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The US Securities and Exchange Commission on Tuesday brought its first case of insider trading involving credit default swaps, accusing a bond salesman of passing confidential information to a hedge fund manager that resulted in an instant profit of $1.2m.
In a civil complaint filed in New York, the SEC alleged that a bond salesman for Deutsche Bank, which was working on a high-yield bond issue for VNU, tipped off a former portfolio manager at Millennium Partners about changes in the Dutch publishing company’s debt offering in July 2006.
Most insider trading cases involve the passing of confidential information that is likely to affect the price of a stock. In this case, the SEC alleges that information about changes in VNU’s 2006 debt offering would have had an impact in the credit default swap market, where bond buyers often buy insurance on bonds they own.
According to the SEC complaint, in the days leading up to the restructuring of VNU’s debt offering, Jon-Paul Rorech, a Deutsche Bank bond salesman, passed along detailed information about the bond issue to Renato Negrin, a portfolio manager at Millennium Partners.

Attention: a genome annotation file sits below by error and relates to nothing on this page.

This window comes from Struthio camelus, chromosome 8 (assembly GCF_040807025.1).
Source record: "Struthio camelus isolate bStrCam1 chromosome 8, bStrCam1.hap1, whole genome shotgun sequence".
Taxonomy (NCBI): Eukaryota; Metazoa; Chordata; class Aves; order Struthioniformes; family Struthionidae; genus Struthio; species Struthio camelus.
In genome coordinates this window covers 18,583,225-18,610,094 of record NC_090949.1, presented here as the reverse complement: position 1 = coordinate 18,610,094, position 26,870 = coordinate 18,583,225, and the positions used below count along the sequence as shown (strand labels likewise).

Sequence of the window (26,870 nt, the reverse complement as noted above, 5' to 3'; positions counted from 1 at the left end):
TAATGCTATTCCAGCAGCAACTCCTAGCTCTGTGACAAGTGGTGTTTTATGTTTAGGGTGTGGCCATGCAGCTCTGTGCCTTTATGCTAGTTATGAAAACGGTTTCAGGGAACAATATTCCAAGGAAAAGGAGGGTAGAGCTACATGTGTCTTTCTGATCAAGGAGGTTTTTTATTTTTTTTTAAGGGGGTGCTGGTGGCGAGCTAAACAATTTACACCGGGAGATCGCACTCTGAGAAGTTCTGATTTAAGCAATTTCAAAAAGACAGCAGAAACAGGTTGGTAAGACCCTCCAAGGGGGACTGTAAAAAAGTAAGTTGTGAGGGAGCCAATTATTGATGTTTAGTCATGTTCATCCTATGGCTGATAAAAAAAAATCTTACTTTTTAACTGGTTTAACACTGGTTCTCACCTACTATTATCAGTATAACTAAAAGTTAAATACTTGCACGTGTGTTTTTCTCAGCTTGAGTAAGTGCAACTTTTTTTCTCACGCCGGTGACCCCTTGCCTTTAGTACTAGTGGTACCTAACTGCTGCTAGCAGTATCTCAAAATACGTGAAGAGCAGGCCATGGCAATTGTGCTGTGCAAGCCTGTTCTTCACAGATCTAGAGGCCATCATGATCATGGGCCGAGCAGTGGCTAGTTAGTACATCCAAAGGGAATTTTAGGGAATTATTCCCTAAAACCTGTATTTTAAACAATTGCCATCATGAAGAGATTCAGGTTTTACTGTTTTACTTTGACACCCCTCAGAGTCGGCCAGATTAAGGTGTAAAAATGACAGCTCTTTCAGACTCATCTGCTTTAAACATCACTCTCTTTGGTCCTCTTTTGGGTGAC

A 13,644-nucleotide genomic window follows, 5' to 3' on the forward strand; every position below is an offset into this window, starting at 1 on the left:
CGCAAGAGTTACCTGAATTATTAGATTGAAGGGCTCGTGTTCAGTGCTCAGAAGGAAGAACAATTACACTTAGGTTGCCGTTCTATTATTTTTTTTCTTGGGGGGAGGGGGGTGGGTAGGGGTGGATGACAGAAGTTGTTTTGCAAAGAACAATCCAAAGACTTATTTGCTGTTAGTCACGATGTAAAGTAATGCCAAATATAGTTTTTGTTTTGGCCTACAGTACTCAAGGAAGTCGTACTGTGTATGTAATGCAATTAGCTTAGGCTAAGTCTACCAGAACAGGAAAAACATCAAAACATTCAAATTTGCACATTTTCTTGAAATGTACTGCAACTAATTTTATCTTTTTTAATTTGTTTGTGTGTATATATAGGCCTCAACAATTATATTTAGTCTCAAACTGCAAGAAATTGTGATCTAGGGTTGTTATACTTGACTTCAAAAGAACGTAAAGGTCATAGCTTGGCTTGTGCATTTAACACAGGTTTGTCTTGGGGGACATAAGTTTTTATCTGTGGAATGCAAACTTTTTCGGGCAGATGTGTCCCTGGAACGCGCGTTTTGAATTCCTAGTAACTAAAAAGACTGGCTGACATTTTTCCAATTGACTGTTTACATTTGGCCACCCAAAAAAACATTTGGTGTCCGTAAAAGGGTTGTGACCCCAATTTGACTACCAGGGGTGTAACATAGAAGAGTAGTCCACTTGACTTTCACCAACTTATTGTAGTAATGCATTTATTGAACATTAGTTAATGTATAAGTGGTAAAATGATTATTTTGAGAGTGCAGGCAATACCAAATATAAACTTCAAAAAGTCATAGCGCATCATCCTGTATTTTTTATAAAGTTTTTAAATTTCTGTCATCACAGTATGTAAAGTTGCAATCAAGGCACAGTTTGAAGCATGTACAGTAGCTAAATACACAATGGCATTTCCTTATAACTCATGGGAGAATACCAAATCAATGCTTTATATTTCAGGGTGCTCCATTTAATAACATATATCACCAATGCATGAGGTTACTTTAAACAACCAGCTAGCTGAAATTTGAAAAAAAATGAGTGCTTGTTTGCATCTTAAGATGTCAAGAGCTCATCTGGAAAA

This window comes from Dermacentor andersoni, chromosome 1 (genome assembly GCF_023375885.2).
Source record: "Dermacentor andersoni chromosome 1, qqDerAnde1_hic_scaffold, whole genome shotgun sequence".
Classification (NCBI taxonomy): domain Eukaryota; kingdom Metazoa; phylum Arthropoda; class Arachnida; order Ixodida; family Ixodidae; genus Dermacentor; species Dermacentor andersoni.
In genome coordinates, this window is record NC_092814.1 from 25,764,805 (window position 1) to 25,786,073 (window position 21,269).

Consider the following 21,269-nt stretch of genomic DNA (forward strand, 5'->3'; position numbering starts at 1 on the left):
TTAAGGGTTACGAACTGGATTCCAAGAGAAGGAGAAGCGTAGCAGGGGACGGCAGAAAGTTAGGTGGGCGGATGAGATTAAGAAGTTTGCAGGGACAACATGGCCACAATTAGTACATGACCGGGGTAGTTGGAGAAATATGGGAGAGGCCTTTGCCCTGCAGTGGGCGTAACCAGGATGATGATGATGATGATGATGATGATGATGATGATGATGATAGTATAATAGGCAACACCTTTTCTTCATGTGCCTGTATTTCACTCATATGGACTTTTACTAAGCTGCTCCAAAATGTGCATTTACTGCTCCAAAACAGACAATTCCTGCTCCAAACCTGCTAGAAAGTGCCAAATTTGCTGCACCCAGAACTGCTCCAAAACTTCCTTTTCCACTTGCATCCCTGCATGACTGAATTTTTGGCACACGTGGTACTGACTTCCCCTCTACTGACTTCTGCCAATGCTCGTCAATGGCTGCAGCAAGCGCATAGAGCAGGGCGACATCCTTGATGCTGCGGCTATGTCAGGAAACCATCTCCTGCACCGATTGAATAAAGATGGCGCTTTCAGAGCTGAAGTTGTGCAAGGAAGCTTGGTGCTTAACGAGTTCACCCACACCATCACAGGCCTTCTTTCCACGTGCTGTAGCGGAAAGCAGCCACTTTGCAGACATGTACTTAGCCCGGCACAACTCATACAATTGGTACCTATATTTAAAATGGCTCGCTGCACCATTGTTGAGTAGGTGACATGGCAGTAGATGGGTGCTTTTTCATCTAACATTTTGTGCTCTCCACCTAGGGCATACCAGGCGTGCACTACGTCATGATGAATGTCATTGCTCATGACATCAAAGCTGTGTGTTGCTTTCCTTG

The hedge fund, in turn, bought CDSs on the VNU bonds, allegedly because of its access to this information. After the restructured bond issue was announced, the value of the CDSs rose and Millennium realised an immediate profit of $1.2m.
“This is the first insider trading enforcement action involving credit default swaps,” said Scott W.
Friestad, deputy director of the SEC enforcement unit.
“As alleged in our complaint, Rorech and Negrin checked their integrity at the door and schemed to engage in insider trading of CDS to the detriment of investors and our markets.”
Richard Strassberg, the attorney representing Mr Rorech, said the case had “no merit” and that his client would fight the charges. Mr Rorech is currently on leave from Deutsche Bank.
Through his attorney, Mr Negrin also denied the charges, saying that all conversations between him and the bond salesman were appropriate.
The 13-page SEC complaint repeats fragments of recorded conversations the two men had about developments in the bond sale. After Mr Negrin asked Mr Rorech for some way to “handicap” the probability that VNU would issue new bonds at the holding company level, Mr Rorech paused and allegedly said: “You’re listening to my silence, right?”
Mr Negrin then said: “OK, I’ll call you back.” The two men then had a three-minute, unrecorded conversation on their cell phones.
Deutsche Bank and Millennium have not been accused of any wrongdoing.